Neustadt illustrated the problem with a quote from President Harry S. Truman, discussing his successor, General Dwight David Eisenhower: “He’ll sit here,” Truman would remark (tapping his desk for emphasis), “and he’ll say, ‘Do this! Do that!’ And nothing will happen.”

In the contemporary Philippine context, the equivalent illustration is when President Aquino’s orders in the August 23 bus hostage tragedy to use the more capable Special Action Force were not followed. The police SWAT team was shown on live television in a drawn-out, ineffectual assault – which is when the president learned his orders were not followed.

In short, “presidential power is the power to persuade,” not command. “The power to persuade is the power to bargain,” horse-trading, so that the other actors with whom he shares power decide that “what he wants of them is what their own appraisal of their own responsibilities requires them to do in their own interest, not his.”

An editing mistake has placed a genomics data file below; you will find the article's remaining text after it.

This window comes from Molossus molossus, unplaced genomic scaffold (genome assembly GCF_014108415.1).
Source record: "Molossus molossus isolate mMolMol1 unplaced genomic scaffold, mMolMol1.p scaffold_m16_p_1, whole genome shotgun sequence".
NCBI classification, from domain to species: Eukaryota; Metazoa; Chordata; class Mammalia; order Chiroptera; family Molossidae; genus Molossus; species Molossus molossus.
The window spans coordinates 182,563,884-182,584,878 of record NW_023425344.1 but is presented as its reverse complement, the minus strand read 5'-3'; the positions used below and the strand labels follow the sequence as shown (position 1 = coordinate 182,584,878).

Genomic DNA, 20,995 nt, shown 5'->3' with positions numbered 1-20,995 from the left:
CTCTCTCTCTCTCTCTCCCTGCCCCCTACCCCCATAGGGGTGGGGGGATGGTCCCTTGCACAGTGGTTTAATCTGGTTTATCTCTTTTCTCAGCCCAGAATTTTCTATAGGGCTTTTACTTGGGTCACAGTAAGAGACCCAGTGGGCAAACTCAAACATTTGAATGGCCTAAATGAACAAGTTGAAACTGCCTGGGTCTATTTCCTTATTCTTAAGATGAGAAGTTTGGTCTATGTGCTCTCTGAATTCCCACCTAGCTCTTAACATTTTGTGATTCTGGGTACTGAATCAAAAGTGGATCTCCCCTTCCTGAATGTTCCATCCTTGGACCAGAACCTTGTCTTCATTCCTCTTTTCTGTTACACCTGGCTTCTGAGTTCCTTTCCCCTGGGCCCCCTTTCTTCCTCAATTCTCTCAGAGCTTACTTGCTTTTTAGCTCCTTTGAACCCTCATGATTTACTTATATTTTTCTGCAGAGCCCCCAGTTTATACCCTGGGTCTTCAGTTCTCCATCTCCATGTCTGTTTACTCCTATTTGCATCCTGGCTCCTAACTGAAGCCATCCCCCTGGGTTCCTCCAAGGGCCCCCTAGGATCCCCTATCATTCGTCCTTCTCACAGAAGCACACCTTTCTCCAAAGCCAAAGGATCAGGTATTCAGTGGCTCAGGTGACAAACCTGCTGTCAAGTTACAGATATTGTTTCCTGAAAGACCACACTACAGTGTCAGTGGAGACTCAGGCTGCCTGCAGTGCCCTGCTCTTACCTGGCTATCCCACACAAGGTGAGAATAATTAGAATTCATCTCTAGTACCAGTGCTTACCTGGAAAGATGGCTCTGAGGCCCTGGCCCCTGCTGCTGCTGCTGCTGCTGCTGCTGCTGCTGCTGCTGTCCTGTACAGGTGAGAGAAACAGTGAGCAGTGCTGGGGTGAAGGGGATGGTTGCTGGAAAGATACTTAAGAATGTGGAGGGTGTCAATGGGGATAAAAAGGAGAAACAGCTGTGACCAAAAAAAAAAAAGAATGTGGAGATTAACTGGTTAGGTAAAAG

In this persuasive task, the degree of popular support the president has is a key resource. Politicians especially must gauge voters’ reactions as they decide whether to support the president’s initiatives and policies. In the Philippines, the House of Representatives – the lower House of Congress – is historically inclined to follow the president, not least because of the fiscal discretion that de Dios mentions. The upper house, the Senate, is much less inclined automatically to fall in line. Since the 24 members are elected in a nationwide contest, they plausibly can think of themselves as independently representing the citizenry as a whole. Particularly for those contemplating running for president, it is easier to persuade them that their own view of their own interest coincides with what the incumbent wants if the current president is popular enough to be able to influence future elections.